The EU health agency ECDC on Wednesday warned that vaccinations alone would not stop the rise of the Omicron variant of the novel coronavirus, and said “strong action” was urgently needed.
“In the current situation, vaccination alone will not allow us to prevent the impact of the Omicron variant, because there will be no time to address the vaccination gaps that still exist,” Andrea Ammon, director of the European Centre for Disease Prevention and Control (ECDC), said in a statement.
The agency meanwhile also raised their risk assessment for Omicron’s impact on public health from “high to very high” to “very high”.
The agency called for strengthening and reintroduction of “non-pharmaceutical interventions”, such as mask-wearing, hand hygiene, distance working and prevention of crowds in public spaces.
“It is urgent that strong action is taken to reduce transmission and alleviate the heavy burden on health care systems and protect the most vulnerable in the coming months,” Ammon added.
Ammon said that “there are indications that community transmission is already ongoing in EU/EEA countries”, and that modelling suggested that a further rapid increase in Omicron cases was “imminent”.
EU health commissioner Stella Kyriakides said the report from the ECDC showed that “the coming months will be difficult”.
“Omicron is likely to come in a big wave, bringing renewed pressure on health care systems,” Kyriakides said in a statement.
She stressed that 66 percent of the EU population had been fully vaccinated, but said the countries of the union could do better and that “boosters should be our wave-breaker”.
“We need utmost respect of public health measures, combined with a rapid increase in booster vaccination to address Omicron,” Kyriakides added, noting that it was “very worrying” that some countries lagged in their vaccination rollout and that 50 percent of the populations in four member states were still not fully vaccinated.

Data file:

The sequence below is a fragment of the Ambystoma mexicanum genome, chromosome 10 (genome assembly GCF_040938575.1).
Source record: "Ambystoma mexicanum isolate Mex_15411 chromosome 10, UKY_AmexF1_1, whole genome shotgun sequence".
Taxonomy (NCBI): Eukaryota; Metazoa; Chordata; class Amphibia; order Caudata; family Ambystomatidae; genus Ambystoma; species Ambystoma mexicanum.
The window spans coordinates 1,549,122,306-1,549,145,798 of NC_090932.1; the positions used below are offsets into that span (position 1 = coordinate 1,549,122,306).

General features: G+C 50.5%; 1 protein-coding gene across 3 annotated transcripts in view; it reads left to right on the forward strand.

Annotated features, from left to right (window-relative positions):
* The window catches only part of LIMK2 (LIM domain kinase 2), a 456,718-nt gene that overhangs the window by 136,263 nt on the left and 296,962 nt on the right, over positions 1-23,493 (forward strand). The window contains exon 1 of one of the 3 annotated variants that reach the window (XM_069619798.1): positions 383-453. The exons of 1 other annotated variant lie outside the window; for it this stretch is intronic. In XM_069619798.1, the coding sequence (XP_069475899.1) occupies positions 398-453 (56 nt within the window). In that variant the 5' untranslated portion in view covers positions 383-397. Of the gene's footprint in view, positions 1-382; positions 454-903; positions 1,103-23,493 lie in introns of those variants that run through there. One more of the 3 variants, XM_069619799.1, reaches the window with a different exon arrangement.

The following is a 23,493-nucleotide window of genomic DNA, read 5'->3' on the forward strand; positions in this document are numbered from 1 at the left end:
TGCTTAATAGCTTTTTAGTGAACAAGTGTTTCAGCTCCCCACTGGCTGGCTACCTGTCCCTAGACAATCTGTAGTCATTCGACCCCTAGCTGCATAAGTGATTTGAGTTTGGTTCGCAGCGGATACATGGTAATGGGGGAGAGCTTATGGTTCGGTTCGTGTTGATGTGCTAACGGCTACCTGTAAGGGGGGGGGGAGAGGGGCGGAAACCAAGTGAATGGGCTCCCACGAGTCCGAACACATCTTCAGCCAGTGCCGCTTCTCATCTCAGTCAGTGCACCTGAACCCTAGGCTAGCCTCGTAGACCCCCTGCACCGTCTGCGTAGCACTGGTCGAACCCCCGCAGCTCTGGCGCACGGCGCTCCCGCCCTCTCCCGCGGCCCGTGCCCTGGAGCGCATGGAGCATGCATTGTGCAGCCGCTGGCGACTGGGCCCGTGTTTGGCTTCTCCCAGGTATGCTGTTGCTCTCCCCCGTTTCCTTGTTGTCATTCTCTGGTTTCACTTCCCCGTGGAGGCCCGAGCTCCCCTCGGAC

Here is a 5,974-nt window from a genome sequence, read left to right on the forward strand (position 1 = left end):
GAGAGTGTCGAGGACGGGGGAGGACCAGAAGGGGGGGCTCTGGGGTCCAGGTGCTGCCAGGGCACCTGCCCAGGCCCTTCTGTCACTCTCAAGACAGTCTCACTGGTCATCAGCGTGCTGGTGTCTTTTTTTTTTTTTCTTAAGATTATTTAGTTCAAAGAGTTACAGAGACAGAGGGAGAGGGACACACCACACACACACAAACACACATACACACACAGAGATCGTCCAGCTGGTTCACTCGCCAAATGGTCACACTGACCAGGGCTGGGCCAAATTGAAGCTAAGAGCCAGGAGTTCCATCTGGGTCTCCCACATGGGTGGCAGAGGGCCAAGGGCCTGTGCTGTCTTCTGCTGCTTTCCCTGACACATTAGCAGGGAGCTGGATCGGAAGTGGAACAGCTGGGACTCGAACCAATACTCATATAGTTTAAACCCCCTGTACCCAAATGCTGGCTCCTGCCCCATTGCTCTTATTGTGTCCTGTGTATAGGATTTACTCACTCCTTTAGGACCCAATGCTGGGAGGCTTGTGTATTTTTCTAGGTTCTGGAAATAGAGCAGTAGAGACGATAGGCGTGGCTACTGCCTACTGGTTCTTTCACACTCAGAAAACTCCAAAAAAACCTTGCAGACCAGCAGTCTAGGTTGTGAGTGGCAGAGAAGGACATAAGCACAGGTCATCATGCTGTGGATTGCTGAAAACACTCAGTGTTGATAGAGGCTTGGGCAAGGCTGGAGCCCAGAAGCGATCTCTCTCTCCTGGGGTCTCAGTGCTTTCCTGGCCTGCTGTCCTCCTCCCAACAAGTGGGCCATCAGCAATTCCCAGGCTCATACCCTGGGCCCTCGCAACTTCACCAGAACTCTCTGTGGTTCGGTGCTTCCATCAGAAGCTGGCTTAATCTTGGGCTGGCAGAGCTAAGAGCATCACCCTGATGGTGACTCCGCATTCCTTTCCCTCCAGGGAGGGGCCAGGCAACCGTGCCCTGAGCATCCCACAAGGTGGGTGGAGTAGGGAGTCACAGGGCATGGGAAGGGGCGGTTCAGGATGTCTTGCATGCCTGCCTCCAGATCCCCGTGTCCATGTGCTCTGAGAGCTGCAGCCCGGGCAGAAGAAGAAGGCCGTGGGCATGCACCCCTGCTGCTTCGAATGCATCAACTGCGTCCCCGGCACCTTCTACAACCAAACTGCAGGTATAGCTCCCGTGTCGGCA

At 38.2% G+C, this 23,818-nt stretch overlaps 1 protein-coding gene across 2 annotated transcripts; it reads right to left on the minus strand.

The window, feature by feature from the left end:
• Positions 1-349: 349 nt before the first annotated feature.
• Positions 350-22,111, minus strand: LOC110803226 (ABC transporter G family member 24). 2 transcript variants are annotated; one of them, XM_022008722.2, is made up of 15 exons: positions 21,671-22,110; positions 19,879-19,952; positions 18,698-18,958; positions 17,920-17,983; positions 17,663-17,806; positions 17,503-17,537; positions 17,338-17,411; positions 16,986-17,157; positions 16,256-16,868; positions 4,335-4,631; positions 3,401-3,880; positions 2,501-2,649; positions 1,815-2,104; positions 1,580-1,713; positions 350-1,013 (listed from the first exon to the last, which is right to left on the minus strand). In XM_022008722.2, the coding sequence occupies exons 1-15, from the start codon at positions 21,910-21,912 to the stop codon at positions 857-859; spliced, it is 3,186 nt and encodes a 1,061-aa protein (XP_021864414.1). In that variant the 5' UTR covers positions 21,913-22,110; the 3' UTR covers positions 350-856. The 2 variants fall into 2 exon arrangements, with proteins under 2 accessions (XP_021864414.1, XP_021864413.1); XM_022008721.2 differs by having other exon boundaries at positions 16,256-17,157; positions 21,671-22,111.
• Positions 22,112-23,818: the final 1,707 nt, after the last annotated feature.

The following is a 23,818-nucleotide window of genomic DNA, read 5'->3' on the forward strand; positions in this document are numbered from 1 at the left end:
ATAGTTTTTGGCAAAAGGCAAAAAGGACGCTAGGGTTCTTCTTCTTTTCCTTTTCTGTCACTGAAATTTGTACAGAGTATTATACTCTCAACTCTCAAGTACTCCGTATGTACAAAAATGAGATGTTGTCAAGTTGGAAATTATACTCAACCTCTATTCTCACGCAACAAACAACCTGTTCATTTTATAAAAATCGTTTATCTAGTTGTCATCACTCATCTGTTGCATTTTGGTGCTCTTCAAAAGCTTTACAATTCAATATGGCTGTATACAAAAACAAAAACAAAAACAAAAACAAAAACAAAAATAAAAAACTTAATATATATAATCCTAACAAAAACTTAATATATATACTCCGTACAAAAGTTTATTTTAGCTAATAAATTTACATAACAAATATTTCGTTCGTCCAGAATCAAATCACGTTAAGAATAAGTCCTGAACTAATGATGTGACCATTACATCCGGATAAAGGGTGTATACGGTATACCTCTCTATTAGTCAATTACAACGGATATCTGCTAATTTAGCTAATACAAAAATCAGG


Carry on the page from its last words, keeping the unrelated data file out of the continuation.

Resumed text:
World Health Organization (WHO) chief Tedros Adhanom Ghebreyesus said Tuesday that the Omicron variant had been reported in 77 countries and had “probably” spread to most nations undetected “at a rate we have not seen with any previous variant”.
Tedros also cautioned against “dismissing Omicron as mild”, pointing out that even if the variant does cause less severe disease, “the sheer number of cases could once again overwhelm unprepared health systems”.
‘We have enough vaccines in Europe’
Earlier on Wednesday EU chief Ursula von der Leyen warned the Omicron variant of Covid-19 could become dominant in Europe next month, but said her 27-nation bloc had ample vaccines to fight the pandemic.
“If you look at the time it takes for new cases to double in number, it seems to be doubling every two or three days. And that’s massive. We’re told that by mid-January, we should expect Omicron to be the new dominant variant in Europe,” von der Leyen told the European Parliament, pointing to scientific data.
“But over the last year, we’ve worked hard and we’ve achieved a great deal and that is why Europe is in a better position now to fight the virus,” she said.
Von der Leyen insisted there were “enough vaccine doses for every European now” as EU countries push to deliver booster jabs to combat the rapidly spreading Omicron variant.
“We’re now in a position to produce 300 million doses of the vaccine per month here in Europe,” she said.